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Nobody's Son: A Memoir
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W. W. Norton & Company 2016
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Description

"There comes a time in your life when the past decides to run you down," Mark Slouka writes in this heartbreaking and soul-searching memoir about one man's attempt to reckon with the past.


Born in Czechoslovakia, Mark Slouka's parents survived the Nazis only to have to escape the Communist purges after the war. Smuggled out of their own country, the newlyweds joined a tide of refugees moving from Innsbruck to Sydney to New York, dragging with them a history of blood and betrayal that their son would be born into.


From World War I to the present, Slouka pieces together a remarkable story of refugees and war, displacement and denial—admitting into evidence memories, dreams, stories, the lies we inherit, and the lies we tell—in an attempt to reach his mother, the enigmatic figure at the center of the labyrinth. Her story, the revelation of her life-long burden and the forty-year love affair that might have saved her, shows the way out of the maze.

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Format:
Adobe EPUB eBook, Kindle Book, OverDrive Read
Street Date:
10/18/2016
Language:
English
ISBN:
9780393292312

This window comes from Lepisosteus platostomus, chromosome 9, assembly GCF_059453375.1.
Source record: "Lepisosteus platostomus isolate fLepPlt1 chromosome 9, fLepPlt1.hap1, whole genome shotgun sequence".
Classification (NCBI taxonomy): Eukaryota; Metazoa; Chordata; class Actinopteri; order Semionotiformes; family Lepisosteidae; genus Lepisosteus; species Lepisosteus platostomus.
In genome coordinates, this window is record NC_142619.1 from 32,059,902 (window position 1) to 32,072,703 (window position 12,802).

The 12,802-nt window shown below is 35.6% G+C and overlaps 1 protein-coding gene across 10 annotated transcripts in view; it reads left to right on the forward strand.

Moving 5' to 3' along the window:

ASIN:
B01BZ1V68W
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Citations
APA Citation (style guide)

Mark Slouka. (2016). Nobody's Son: A Memoir. W. W. Norton & Company.

Chicago / Turabian - Author Date Citation (style guide)

Mark Slouka. 2016. Nobody's Son: A Memoir. W. W. Norton & Company.

Chicago / Turabian - Humanities Citation (style guide)

Mark Slouka, Nobody's Son: A Memoir. W. W. Norton & Company, 2016.

MLA Citation (style guide)

Mark Slouka. Nobody's Son: A Memoir. W. W. Norton & Company, 2016. Web.

Note! Citation formats are based on standards as of July 2010. Citations contain only title, author, edition, publisher, and year published. Citations should be used as a guideline and should be double checked for accuracy.
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Date Added:
Jun 12, 2018 15:59:21
Date Updated:
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      • bioText: Mark Slouka's most recent books are the story collection All That Is Left Is All That Matters, the memoir Nobody's Son, and the award-winning novel Brewster. His work has appeared in The Best American Short Stories, The Best American Essays, and the PEN / O. Henry Prize Stories. He lives in Prague.
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shortDescription

"There comes a time in your life when the past decides to run you down," Mark Slouka writes in this heartbreaking and soul-searching memoir about one man's attempt to reckon with the past.